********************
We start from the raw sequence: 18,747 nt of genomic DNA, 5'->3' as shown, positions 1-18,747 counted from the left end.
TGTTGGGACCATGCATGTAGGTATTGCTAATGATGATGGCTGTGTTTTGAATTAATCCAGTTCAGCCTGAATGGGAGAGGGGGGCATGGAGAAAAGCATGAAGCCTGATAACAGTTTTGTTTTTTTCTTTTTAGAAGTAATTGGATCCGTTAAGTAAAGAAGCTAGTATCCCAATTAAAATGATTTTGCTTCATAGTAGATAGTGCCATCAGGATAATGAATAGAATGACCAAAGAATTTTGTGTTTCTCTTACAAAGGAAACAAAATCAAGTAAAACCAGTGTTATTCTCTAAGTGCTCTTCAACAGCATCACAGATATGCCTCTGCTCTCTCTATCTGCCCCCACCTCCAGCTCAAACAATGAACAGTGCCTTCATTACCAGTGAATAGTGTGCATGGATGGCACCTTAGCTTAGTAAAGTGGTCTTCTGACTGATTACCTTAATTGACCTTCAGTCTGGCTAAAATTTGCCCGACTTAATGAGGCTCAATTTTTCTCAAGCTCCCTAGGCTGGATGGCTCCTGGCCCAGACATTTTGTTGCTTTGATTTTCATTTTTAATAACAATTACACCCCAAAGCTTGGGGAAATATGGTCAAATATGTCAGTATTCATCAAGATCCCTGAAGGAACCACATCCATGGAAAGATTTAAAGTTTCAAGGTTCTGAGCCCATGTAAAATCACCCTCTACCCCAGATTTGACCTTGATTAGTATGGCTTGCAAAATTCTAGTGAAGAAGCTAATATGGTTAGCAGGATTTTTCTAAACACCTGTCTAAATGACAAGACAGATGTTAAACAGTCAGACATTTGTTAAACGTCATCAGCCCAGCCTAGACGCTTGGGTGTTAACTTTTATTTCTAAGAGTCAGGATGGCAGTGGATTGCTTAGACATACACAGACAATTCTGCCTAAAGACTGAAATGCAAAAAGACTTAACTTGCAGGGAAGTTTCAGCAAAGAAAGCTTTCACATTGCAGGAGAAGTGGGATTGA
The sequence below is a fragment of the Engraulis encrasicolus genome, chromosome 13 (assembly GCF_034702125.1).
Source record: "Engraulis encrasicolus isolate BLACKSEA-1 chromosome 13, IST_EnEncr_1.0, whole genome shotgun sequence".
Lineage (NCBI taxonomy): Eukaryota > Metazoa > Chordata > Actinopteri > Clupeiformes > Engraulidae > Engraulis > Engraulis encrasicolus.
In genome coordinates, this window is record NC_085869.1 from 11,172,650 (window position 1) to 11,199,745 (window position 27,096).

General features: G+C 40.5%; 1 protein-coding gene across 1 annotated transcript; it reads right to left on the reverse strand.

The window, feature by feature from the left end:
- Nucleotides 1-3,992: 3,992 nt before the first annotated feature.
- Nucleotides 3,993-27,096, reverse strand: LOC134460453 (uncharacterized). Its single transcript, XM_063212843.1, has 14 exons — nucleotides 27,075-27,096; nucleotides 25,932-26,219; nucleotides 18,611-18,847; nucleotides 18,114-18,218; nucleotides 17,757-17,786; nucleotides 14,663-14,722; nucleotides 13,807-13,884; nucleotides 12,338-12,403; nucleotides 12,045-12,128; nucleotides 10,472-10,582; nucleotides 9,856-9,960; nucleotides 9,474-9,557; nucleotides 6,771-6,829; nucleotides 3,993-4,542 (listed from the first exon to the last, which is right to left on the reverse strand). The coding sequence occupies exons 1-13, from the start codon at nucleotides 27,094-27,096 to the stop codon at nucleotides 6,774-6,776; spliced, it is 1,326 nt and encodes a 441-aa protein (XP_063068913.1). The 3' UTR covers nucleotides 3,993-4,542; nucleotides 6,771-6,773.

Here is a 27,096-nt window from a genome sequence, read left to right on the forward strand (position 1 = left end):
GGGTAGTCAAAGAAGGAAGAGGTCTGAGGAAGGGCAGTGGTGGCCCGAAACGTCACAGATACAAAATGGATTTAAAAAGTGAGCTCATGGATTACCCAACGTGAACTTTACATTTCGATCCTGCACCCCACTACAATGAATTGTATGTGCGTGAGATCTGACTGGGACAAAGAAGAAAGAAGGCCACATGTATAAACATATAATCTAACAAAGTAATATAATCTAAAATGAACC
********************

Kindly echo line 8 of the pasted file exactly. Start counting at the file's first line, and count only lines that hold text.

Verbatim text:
The window, feature by feature from the left end: